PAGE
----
Trail - 95.7FM
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Jonathan King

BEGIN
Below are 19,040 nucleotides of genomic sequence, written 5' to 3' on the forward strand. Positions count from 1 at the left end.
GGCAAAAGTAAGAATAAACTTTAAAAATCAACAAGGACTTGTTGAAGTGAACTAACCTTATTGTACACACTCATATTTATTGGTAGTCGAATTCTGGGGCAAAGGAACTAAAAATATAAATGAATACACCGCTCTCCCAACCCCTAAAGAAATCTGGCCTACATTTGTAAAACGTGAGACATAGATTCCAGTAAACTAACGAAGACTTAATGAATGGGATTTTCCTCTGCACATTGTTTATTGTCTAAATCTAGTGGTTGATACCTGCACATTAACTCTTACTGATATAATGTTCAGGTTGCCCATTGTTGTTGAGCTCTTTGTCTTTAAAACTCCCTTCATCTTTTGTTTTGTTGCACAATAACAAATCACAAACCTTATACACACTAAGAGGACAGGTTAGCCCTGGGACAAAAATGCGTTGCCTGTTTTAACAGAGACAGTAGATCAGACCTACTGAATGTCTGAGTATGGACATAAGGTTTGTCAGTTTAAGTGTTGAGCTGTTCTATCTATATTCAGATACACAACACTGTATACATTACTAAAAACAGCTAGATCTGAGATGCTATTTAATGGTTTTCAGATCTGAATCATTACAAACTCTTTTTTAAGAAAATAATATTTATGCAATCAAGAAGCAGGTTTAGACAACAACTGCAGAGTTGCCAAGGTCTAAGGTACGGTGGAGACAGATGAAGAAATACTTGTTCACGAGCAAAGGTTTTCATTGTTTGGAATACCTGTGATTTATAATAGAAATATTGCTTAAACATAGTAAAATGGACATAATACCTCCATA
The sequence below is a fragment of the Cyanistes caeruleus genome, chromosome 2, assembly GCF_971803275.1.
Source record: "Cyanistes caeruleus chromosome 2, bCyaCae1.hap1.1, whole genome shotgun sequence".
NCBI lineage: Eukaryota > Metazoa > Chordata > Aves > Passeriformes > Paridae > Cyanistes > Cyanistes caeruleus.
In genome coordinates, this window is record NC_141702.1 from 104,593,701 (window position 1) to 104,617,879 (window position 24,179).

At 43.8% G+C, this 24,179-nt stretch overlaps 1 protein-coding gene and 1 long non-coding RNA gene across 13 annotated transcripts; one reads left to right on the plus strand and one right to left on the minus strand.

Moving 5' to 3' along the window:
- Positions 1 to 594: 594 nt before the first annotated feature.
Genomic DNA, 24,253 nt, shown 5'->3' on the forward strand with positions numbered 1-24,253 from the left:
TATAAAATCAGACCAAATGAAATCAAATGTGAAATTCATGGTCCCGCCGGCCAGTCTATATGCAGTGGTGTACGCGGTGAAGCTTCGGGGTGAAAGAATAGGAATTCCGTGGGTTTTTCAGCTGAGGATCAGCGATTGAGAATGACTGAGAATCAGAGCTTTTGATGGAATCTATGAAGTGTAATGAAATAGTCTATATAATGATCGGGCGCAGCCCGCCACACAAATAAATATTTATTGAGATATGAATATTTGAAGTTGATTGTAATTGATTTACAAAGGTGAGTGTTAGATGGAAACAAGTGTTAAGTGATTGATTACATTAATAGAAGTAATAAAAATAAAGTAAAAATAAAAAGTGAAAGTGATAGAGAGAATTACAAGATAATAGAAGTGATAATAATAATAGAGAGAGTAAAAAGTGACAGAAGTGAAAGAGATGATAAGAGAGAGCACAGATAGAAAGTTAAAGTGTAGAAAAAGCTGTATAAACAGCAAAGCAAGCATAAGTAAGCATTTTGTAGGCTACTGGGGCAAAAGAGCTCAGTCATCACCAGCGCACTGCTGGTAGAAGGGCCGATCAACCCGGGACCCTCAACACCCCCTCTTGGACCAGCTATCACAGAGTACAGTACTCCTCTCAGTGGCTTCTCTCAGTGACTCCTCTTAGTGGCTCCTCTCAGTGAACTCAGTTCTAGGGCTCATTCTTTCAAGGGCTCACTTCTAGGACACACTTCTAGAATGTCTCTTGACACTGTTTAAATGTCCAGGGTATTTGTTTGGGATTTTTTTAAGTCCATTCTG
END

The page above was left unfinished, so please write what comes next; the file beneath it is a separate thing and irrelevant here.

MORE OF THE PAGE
Jonathan King is the sort of figure who is unique to British pop music of the 1960s and 1970s. He could have no equivalent in America because of the sheer breadth of his talent and its relative superficiality. His music intersects commercial pop and comedy at several points, like a cross between Herman's Hermits, the Bee Gees, and Randy Newman, without ever getting more profound or complex than the first people on that list. He'd last about ten weeks in the American consciousness before being forgotten, which he mostly has been since his one thrust at fame in the States in 1965. Jonathan King burst onto the British (and, briefly, international) music scene in 1965 when he wrote and recorded a single called "Everyone's Gone to the Moon." With a "Ferry Cross the Mersey" type beat and string section, and dream-like, surreal lyrics that anticipated aspects of the Bee Gees' subsequent work, the song got to number four in England and even reached number 17 in America. That's not bad for someone who was still an undergraduate at Trinity College, Cambridge. King later showed his acumen as a writer and producer by taking the band Hedgehoppers Anonymous in hand and producing the poppish folk protest song "It's Good News Week," which was a Top Five hit in England and brushed the U.S. charts at number 50. Since then, King has been a ubiquitous figure in British pop music, without a lot of presence elsewhere.